Six reasons why 89m youth in sub-Saharan Africa are out of school
About 89 million young people in sub-Saharan Africa – almost half of all those aged 12 to 24 – have either never been to school or dropped out before completing their secondary education.
The statistic is revealed in a report by The World Bank, which identified six major characteristics of out-of-school youth across the region.
It said: “The out-of-school problem is particularly large in low-income countries, Francophone countries and fragile or conflict-affected countries.”
It added that students’ experiences of education can vary greatly in different African countries. In Mali – where 68% of youth are out of school – one in seven of them is a dropout while the other six never attended school. But in the Democratic Republic of Congo, Uganda and Zimbabwe, most out-of-school youth went to school at some point.
The report – Out-of-School Youth in sub-Saharan Africa: A Policy Perspective – warned that, in the next decade, an estimated 40 million more youth are expected to drop out of school and face an uncertain future due to inadequate skills.
The World Bank report classed out-of-school youth as those aged 12 to 24 who had never attended school or who had dropped out before completing secondary-level education.
It said there are:
Six characteristics of out-of-school youth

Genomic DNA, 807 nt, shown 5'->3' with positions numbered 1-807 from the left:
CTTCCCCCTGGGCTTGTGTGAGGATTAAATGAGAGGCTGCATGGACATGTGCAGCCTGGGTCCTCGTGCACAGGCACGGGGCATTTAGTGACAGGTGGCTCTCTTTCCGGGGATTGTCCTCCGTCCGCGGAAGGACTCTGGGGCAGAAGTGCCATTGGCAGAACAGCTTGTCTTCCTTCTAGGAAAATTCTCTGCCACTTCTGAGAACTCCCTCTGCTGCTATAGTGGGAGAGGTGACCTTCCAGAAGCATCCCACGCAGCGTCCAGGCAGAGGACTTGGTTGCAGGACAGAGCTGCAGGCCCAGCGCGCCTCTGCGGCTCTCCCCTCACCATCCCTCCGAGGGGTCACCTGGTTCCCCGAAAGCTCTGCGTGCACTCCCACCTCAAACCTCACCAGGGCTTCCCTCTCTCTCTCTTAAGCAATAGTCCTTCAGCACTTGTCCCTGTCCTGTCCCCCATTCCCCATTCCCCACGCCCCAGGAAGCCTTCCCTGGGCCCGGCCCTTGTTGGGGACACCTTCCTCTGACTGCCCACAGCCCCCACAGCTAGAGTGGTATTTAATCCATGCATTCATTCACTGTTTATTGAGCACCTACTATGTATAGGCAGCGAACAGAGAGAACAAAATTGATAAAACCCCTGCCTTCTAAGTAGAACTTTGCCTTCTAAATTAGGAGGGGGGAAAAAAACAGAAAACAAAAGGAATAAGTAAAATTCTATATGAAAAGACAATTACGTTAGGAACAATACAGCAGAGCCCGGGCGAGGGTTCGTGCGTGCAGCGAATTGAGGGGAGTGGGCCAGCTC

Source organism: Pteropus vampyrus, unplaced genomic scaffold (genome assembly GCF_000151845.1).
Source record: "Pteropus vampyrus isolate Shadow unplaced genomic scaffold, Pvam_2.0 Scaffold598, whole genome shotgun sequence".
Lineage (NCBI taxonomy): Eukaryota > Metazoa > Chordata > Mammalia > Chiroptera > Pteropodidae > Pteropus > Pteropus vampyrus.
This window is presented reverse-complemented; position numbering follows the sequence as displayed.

- Most drop out before secondary school and many never set foot in a school
- The prospect of an early marriage is a key barrier to young females’ education and affects girls’ schooling even before they get married
- Rural youth are more likely to be excluded from education than urban youth, with most of them working
- Parental education is the single most important determinant of youth’s education outcomes
- The number of working adults in a household matters a great deal for schooling choices and school/work decisions
- Lack of formal schools and low educational quality are binding constraints to improving enrollment and retention of students
Three ways to address the problem
- Improve retention through greater early intervention to get children enrolled at the right age; renew focus on improving the quality of primary education; expand secondary education with support from the private sector; create a greater awareness for the importance of education, especially for girls and rural youth; and, as needed, cash incentives
- Remediation requires reliable and longer-term funding for successful alternative programmess, a greater recognition that youth must work to survive and large-scale co-ordinated interventions for youth in conflict areas
- Labour market integration requires – among other factors – better impact evaluations and longevity of effective workforce development programmes, co-ordinated action between government actors, regional entities, NGOs and the productive sector, and removal of legal and institutional barriers to financing for youth enterprises
One way to turn strategy into practice
The report said: “The international community could make a difference by promoting out-of-school youth as a single-issue area, looking for co-ordination, and developing holistic programs that consider the constraints that youth face.
“One such programme can be found in Mali where, after the 2012 political and security crisis, many youth with no or very limited skills found themselves in a situation with even more limited prospects of productive employment.”